Turkey’s Operation Euphrates Shield is a message to the Kurds

Turkey launched its largest military operation into Syria today, sending tanks, planes and ground forces into Jarabulus in an effort to clear the Islamic State from its last remaining frontier with Turkey. The offensive, led by Turkey-backed Syrian rebels, came days after an Islamic State-linked suicide attack in a Turkish border town. The main objective for the operation, however, was to counter recent advances of US-backed Syrian Kurds along the Turkish border.

Above all, it was a message: a reminder of Ankara’s determination to limit US cooperation with the Kurds, Washington’s most effective partner against the Islamic State in Syria.

Turkey has been preparing for the Jarabulus operation for days. Last weekend, an Islamic State-linked suicide bomber attacked a Kurdish wedding in the southern Turkish city of Gaziantep, killing 54 – many them children. The attack was the latest in a string of Islamic State-linked bombings that have killed hundreds in Turkey over the last year. But it triggered a much stronger response than previous assaults. On Aug. 22, Turkey vowed to “completely cleanse” the Islamic State from its border region – referring to Jarabulus, the only remaining Islamic State territory at the Turkish frontier. Yesterday, the Turkish military began firing artillery into northern Syria and shelled Islamic State targets 224 times. This morning, Syrian rebel fighters crossed into Jarabulus from Turkey, and with Turkish and US air support, launched operation “Euphrates Shield” to liberate the city from the Islamic State.

But the offensive was not merely an effort to cleanse the Islamic State from Turkey’s border. Jarabulus has been under Islamic State control since January 2014, and has until recently served as a major route for foreign fighters seeking to join the terror group. For years, Ankara turned a blind eye as smuggling of militants and materials to the Islamic State continued from the border. While Turkey stepped up its border security amidst devastating terror attacks in the last year, Ankara was unwilling to carry out a military operation across the border. Notably, Turkey’s diplomatic fall out with Russia in November 2015 was a major deterrent against Turkish incursions into Syria, until Ankara and Moscow restored relations this June. But the primary trigger for today’s offensive was a recent Kurdish victory against the Islamic State in a strategic town along the Turkish border.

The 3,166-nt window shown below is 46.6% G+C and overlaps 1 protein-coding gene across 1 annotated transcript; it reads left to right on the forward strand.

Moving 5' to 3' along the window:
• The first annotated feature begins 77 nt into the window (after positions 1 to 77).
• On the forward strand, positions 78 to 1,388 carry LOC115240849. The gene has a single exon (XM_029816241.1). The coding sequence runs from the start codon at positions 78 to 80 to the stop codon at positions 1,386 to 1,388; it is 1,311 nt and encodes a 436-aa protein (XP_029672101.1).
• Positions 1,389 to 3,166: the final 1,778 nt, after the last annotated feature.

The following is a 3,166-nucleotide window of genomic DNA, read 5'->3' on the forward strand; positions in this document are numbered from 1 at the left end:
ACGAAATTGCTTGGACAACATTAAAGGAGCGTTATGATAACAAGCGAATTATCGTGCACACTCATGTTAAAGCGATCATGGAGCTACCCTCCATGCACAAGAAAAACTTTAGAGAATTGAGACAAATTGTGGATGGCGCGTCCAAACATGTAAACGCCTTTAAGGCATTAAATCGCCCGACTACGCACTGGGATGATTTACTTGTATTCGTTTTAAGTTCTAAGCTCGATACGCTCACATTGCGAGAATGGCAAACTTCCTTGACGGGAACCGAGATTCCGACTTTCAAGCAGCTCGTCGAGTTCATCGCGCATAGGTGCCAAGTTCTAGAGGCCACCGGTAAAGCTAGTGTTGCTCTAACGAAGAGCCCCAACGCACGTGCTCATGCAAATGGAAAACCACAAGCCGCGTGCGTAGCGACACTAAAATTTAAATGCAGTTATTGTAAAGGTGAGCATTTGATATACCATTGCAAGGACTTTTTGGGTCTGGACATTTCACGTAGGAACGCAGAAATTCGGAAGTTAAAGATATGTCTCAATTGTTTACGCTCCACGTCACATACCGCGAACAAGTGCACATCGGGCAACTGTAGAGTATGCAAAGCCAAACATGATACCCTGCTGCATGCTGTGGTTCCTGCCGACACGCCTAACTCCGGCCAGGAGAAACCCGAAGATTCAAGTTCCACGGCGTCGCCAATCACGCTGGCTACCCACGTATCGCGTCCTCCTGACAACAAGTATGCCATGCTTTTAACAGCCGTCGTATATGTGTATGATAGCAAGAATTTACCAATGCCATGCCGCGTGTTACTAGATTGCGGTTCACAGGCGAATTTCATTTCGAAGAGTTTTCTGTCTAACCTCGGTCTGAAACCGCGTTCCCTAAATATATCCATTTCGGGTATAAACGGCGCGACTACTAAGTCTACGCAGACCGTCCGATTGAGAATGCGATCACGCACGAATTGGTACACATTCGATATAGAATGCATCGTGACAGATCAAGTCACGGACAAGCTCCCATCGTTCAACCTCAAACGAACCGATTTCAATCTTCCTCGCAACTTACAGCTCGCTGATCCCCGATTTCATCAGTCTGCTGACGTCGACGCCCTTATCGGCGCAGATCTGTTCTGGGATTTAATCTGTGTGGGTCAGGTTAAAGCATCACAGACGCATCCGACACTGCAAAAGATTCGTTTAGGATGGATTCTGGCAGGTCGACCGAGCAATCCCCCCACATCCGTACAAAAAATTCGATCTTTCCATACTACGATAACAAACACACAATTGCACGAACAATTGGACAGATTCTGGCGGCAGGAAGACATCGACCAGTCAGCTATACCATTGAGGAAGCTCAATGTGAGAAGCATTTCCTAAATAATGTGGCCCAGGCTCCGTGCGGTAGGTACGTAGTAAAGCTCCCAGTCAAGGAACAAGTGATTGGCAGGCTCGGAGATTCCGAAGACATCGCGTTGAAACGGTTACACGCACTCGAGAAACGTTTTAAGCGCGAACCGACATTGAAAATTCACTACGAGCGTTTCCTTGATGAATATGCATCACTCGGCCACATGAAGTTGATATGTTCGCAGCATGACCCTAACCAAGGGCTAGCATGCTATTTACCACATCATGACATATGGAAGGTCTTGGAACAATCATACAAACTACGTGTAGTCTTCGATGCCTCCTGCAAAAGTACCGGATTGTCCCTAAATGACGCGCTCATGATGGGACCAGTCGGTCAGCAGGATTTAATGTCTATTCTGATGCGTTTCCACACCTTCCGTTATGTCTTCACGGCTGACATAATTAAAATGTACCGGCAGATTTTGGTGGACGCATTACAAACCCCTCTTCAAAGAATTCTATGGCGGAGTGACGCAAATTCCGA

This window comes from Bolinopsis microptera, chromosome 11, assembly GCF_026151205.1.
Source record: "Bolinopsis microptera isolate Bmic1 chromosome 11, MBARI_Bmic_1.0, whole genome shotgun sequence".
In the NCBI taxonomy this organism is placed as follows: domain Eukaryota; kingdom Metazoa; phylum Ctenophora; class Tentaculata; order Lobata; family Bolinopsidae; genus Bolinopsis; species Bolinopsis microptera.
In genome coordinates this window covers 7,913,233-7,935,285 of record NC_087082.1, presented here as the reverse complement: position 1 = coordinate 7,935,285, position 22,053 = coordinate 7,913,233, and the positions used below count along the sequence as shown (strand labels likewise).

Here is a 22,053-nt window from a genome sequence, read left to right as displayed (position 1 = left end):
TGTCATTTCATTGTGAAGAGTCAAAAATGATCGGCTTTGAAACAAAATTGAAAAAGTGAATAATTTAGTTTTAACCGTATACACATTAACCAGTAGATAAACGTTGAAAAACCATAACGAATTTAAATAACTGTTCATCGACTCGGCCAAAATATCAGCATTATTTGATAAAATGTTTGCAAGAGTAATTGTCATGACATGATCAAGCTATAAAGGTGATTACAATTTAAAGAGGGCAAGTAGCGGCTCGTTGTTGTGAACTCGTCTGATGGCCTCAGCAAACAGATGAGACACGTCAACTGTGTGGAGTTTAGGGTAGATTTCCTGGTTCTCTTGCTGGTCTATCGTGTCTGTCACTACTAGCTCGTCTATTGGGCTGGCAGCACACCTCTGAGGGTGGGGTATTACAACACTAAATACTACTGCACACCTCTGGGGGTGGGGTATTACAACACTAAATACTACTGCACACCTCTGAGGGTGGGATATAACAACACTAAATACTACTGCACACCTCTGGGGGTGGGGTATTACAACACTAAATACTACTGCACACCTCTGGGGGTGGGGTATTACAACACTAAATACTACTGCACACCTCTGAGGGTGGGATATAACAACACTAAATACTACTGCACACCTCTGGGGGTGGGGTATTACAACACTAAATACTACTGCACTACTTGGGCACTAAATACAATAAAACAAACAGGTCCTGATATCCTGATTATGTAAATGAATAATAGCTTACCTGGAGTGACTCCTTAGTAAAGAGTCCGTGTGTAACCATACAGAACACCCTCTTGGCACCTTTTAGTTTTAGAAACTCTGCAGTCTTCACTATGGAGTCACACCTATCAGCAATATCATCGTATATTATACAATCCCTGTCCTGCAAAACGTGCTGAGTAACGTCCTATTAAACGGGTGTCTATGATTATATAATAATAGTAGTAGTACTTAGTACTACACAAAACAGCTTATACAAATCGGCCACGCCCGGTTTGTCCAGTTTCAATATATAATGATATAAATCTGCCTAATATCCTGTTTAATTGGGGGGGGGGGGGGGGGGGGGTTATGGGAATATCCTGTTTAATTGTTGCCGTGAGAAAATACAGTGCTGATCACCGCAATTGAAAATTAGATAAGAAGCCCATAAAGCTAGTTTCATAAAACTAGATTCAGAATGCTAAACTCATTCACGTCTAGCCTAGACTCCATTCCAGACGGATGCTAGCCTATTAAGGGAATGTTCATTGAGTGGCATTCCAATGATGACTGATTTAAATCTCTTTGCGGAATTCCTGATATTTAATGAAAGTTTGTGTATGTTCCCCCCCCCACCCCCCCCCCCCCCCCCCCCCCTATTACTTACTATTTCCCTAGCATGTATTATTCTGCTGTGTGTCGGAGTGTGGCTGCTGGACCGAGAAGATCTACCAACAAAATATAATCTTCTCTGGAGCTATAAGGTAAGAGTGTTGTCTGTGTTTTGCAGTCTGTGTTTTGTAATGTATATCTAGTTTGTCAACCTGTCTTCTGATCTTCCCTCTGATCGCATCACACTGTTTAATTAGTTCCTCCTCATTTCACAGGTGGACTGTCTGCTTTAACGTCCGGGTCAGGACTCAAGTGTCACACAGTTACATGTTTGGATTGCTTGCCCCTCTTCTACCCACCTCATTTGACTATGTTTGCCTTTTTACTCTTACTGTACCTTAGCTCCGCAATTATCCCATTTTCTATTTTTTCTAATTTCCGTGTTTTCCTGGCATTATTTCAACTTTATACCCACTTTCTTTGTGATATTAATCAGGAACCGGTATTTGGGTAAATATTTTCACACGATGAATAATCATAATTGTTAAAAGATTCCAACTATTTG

The Syrian-Kurdish People’s Protection Units (YPG) is a key US ally in the fight against the Islamic State, often acting as the effective ground force for the US-led coalition’s operations in Syria. But it is also the Syrian wing of the Kurdistan Workers’ Party (PKK), a Kurdish separatist group leading an insurgency in Turkey – a designated terrorist organization by Turkey and the US. Since 2014, Washington’s military cooperation with the YPG in Syria has incensed Ankara, which sees the YPG’s territorial expansion along the Turkish border as a major security threat. As a compromise, the US has built an umbrella organization, the Syrian Democratic Forces (SDF), which includes both Arab and YPG forces. And Turkey has largely tolerated US cooperation with SDF, despite its Kurdish dominance. But Ankara also declared a red line: it would not allow the YPG to cross to the west of the Euphrates River. (The Kurds controls three unconnected cantons in northern Syria along the Turkish border, which they could unite by crossing the river.)